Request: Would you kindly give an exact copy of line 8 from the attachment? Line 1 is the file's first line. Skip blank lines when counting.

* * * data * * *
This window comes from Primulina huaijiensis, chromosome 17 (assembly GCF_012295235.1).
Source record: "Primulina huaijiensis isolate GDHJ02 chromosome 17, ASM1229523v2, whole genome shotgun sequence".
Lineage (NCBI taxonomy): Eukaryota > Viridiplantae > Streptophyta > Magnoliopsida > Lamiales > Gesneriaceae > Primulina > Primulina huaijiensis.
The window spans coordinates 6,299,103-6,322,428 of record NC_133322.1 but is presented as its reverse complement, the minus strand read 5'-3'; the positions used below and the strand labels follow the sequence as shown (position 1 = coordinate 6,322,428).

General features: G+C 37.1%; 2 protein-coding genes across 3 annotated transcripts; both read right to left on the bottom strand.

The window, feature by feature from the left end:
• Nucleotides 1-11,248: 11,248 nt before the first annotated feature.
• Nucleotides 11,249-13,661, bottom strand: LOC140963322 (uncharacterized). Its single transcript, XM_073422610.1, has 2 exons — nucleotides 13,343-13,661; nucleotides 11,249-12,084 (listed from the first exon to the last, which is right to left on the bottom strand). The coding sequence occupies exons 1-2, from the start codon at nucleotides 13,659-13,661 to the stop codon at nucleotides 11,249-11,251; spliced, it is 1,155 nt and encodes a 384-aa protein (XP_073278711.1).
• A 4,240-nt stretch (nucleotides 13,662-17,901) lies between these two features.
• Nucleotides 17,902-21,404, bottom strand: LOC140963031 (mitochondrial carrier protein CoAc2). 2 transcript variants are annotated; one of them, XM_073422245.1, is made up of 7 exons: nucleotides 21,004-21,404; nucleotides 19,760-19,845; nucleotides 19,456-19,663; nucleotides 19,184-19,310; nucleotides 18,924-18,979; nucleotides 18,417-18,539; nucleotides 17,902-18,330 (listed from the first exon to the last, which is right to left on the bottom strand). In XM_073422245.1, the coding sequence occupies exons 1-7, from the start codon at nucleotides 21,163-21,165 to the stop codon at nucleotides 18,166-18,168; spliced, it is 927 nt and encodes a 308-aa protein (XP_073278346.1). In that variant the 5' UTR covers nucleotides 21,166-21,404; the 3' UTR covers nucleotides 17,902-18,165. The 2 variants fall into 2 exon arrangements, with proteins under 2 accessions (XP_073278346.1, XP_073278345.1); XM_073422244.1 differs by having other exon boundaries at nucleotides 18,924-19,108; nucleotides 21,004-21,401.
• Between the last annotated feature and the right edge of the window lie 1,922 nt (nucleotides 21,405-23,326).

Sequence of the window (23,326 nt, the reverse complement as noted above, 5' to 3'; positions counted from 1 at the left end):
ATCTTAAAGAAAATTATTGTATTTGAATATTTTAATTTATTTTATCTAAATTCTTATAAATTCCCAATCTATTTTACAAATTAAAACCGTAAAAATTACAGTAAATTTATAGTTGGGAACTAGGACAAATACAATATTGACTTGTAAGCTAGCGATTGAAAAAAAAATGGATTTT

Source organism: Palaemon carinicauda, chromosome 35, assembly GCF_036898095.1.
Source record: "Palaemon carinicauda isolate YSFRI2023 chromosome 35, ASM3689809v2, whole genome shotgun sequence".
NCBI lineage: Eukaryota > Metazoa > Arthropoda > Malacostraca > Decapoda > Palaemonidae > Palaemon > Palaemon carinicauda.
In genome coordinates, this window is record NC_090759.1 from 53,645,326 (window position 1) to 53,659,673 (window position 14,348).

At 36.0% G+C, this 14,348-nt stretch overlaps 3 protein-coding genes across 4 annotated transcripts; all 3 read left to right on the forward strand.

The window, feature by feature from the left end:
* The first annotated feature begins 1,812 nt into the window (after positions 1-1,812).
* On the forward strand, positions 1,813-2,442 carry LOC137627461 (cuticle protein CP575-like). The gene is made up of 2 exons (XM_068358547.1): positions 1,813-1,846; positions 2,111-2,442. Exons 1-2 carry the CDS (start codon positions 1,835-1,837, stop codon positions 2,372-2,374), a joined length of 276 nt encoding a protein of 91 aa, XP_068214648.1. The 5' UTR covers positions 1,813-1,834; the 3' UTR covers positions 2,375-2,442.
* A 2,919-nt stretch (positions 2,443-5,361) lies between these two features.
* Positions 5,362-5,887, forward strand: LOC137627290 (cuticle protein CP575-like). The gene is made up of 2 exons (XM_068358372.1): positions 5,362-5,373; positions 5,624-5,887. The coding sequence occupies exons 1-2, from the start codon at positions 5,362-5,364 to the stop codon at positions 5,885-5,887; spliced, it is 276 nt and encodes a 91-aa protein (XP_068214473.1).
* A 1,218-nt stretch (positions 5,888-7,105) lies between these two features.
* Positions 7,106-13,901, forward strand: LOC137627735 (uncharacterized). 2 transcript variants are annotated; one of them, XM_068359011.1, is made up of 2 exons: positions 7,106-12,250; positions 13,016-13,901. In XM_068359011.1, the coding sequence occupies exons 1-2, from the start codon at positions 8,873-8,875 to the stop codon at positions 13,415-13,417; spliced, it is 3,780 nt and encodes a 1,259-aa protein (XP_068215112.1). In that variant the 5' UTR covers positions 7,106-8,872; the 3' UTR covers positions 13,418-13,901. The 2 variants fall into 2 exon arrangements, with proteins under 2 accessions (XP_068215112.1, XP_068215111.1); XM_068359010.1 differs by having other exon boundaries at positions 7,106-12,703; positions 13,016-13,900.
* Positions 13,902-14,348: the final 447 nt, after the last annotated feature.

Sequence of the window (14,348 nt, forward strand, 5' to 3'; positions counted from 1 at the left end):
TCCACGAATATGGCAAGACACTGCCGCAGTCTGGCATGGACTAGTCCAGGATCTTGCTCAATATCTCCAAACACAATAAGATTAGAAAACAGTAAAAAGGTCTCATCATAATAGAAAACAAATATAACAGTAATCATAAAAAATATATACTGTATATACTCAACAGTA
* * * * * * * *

• Nucleotides 11,249-13,661, bottom strand: LOC140963322 (uncharacterized). Its single transcript, XM_073422610.1, has 2 exons — nucleotides 13,343-13,661; nucleotides 11,249-12,084 (listed from the first exon to the last, which is right to left on the bottom strand). The coding sequence occupies exons 1-2, from the start codon at nucleotides 13,659-13,661 to the stop codon at nucleotides 11,249-11,251; spliced, it is 1,155 nt and encodes a 384-aa protein (XP_073278711.1).